RAMONA'S WORLD

Ramona returns (Ramona Forever, 1988, etc.), and she’s as feisty as ever, now nine-going-on-ten (or “zeroteen,” as she calls it). Her older sister Beezus is in high school, baby-sitting, getting her ears pierced, and going to her first dance, and now they have a younger baby sister, Roberta. Cleary picks up on all the details of fourth grade, from comparing hand calluses to the distribution of little plastic combs by the school photographer. This year Ramona is trying to improve her spelling, and Cleary is especially deft at limning the emotional nuances as Ramona fails and succeeds, goes from sad to happy, and from hurt to proud. The grand finale is Ramona’s birthday party in the park, complete with a cake frosted in whipped cream. Despite a brief mention of nose piercing, Cleary’s writing still reflects a secure middle-class family and untroubled school life, untouched by the classroom violence or the broken families of the 1990s. While her book doesn’t match what’s in the newspapers, it’s a timeless, serene alternative for children, especially those with less than happy realities. (Fiction. 8-12)

Pub Date: Aug. 25, 1999

ISBN: 0-688-16816-7

Page Count: 192

Publisher: Morrow/HarperCollins

Review Posted Online: May 20, 2010

Kirkus Reviews Issue: July 1, 1999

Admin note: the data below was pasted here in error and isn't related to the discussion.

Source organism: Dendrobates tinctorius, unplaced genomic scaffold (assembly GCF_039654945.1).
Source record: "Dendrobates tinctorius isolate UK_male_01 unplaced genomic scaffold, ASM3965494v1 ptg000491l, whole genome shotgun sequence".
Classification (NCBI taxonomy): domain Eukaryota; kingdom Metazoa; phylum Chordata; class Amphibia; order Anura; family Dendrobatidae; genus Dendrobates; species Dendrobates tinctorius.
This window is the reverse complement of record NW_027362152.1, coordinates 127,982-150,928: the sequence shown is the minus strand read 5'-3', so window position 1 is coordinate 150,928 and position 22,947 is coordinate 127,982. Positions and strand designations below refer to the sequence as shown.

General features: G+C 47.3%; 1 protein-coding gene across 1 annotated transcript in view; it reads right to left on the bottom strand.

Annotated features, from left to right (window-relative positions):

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WAITING FOR BABY

One of a four-book series designed to help the very young prepare for new siblings, this title presents a toddler-and-mother pair (the latter heavily pregnant) as they read about new babies, sort hand-me-downs, buy new toys, visit the obstetrician and the sonographer, speculate and wait. Throughout, the child asks questions and makes exclamations with complete enthusiasm: “How big is the baby? What does it eat? I felt it move! Is it a boy or girl?” Fuller’s jolly pictures present a biracial family that thoroughly enjoys every moment together. It’s a bit oversimplified, but no one can complain about the positive message it conveys, appropriately, to its baby and toddler audience. The other titles in the New Baby series are My New Baby (ISBN: 978-1-84643-276-7), Look at Me! (ISBN: 978-1-84643-278-1) and You and Me (ISBN: 978-1-84643-277-4). (Board book. 18 mos.-3)

Pub Date: Jan. 1, 2010

ISBN: 978-1-84643-275-0

Page Count: 12

Publisher: Child's Play

Review Posted Online: June 3, 2010

Kirkus Reviews Issue: May 15, 2010

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THE PARTY

A girl and her sister start off rather glumly in the back seat of the car, leaving all their friends behind, because they are off to a family party. When they arrive, they are kissed by Aunt Joan—the worst—and then there is more kissing and a bunch of cousins just hanging around. But the kids start sharing war stories (hair cuts, lost teeth, split lips) and playing shark on the lawn; there are hideouts under Uncle John’s chair and potato-chip thievery; and then there is all that food beloved of family gatherings, for it is Gran’s birthday. At the end, of course, no one wants to go home. In sprightly rhyme, Reid captures the range of experience, from initial wariness to high hilarity, present at parties full of relatives. Her illustrations, done in painted Plasticine on board, have a wonderful texture, making a Hawaiian shirt, three-bean salad, and Mary Jane shoes pop out of the page. A treat. (Picture book. 4-9)

Pub Date: April 1, 1999

ISBN: 0-590-97801-2

Page Count: 32

Publisher: Scholastic

Review Posted Online: June 24, 2010

Kirkus Reviews Issue: Feb. 1, 1999

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